‘Conference’ and ‘Abbé Fétel’ pears treated with 1-methylcyclopropene: physiological and quality implications of initial low oxygen stress and controlled atmosphere storage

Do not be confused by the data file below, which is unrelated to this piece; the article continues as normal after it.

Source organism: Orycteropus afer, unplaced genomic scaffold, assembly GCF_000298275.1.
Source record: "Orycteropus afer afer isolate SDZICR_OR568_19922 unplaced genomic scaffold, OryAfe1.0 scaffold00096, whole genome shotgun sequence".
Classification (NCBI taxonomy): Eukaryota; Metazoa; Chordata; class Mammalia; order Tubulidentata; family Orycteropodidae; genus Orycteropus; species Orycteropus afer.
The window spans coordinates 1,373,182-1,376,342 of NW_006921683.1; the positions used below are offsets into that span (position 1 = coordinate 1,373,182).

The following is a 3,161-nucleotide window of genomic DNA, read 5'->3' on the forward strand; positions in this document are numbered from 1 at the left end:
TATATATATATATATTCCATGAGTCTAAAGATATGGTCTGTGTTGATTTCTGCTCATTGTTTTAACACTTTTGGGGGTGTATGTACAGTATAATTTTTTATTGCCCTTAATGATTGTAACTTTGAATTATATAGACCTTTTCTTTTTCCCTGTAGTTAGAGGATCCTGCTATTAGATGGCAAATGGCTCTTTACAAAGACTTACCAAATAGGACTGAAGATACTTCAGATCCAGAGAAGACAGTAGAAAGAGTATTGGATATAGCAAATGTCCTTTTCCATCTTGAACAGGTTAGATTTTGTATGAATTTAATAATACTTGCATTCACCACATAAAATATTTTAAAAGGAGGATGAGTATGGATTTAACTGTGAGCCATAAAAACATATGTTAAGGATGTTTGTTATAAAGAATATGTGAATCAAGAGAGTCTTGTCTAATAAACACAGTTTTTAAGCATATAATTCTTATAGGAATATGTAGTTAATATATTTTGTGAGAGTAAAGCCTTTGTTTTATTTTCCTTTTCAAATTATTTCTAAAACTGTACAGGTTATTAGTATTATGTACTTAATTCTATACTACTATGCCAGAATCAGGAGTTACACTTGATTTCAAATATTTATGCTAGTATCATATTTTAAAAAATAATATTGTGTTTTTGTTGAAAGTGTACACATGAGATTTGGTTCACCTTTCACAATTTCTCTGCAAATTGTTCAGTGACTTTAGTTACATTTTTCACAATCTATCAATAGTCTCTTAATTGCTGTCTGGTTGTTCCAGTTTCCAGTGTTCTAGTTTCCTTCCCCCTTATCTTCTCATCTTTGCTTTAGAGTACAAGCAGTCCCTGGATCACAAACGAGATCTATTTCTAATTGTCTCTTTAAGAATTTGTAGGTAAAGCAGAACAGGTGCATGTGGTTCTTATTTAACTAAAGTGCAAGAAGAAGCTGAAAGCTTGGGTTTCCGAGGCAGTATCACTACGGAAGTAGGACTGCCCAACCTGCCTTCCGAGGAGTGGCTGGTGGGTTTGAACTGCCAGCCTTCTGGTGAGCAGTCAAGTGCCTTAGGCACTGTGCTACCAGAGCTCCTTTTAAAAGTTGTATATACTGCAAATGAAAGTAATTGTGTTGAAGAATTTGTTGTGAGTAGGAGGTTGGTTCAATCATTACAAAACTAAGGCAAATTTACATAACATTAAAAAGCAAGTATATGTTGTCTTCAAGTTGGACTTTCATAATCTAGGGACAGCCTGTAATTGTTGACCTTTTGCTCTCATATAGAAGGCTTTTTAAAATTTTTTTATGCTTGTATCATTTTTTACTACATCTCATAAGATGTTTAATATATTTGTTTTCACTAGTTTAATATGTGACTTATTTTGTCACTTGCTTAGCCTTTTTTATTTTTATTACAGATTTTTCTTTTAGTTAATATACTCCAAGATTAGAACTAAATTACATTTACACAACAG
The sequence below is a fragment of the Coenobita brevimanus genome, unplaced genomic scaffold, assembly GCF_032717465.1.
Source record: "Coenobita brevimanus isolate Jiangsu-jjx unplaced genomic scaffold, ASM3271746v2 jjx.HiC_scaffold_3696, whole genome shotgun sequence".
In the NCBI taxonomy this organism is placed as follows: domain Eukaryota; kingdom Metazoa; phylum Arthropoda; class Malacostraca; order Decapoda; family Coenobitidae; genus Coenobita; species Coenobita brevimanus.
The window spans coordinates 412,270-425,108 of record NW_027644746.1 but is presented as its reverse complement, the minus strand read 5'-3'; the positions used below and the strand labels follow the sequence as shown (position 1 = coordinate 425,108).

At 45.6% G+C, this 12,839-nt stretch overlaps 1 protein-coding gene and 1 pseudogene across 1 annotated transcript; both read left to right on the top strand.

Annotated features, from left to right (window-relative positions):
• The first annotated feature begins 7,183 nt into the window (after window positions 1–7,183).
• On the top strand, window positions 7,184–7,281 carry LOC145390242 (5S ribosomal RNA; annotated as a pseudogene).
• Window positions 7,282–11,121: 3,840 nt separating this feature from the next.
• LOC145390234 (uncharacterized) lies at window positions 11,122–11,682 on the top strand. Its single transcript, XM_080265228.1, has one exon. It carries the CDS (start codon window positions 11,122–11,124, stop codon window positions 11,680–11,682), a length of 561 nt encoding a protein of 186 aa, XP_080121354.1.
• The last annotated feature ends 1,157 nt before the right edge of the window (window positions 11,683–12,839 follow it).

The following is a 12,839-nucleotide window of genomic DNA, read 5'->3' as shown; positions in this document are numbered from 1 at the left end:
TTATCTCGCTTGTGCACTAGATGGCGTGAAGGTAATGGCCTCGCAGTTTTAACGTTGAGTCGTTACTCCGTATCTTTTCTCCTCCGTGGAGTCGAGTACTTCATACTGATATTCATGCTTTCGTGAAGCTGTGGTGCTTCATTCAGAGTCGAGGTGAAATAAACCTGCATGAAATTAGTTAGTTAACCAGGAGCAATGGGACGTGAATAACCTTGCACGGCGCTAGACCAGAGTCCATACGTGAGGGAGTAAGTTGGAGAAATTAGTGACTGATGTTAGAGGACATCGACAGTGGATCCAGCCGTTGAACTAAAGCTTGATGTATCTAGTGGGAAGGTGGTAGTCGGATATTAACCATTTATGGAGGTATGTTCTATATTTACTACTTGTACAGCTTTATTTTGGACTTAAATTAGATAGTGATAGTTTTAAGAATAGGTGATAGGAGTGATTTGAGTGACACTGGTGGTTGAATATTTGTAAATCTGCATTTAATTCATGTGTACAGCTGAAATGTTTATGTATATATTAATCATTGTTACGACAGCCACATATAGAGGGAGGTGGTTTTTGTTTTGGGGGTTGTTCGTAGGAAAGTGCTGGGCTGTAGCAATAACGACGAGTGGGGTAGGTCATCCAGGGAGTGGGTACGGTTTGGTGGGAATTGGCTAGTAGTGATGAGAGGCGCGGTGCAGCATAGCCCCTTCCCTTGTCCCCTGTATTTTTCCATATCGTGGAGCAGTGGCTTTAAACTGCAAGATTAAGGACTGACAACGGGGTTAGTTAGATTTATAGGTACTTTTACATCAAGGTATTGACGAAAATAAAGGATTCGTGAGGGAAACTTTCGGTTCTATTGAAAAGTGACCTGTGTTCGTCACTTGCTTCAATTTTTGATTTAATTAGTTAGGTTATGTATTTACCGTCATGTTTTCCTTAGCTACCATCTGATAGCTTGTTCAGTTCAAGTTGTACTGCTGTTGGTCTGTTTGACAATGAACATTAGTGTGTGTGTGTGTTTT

Superficial scald is a disorder developed in cold storage by ‘Conference’ and ‘Abbé Fétel’ pears and it has been related to the presence of oxidation products, mainly conjugated trienols (CTols), of which α-farnesene is primary, acting on epidermal cells. Among tested postharvest methods to control scald, there is treatment at harvest with 1-methylcyclopropene (1-MCP) and initial low oxygen stress (ILOS). The investigation presented here studied, in ‘Conference’ and ‘Abbé Fétel’ pears treated with 1-MCP (300 μL L-1), the physiolological and quality implications of storage in controlled atmosphere (CA, 2 kPa O2 + 0.7 kPa CO2, -0.5°C) after two 2-weeks ILOS (0.3-0.5 kPa O2) periods at three-week intervals after 13 and 21 weeks of storage and shelf life at 20°C up to seven days. Results showed that 1-MCP treatment severely reduced α-farnesene, CTol269, CTol281 and ethanol after ILOS treatment in both cultivars, and ethyl acetate in ‘Abbé Fétel’ pears. Furthermore, it impaired fruit softening, delayed skin yellowing and reduced ethylene production in shelf life. At sensory analyses, 1-MCP treated ‘Conference’ and ‘Abbé Fétel’ pears were described as being firmer and less juicy, sweet and aromatic than untreated fruit. 1-MCP treated pears did not develop superficial scald and soft scald in ‘Abbé Fétel’, nor superficial scald and black speck after 21 weeks of storage in ‘Conference’.
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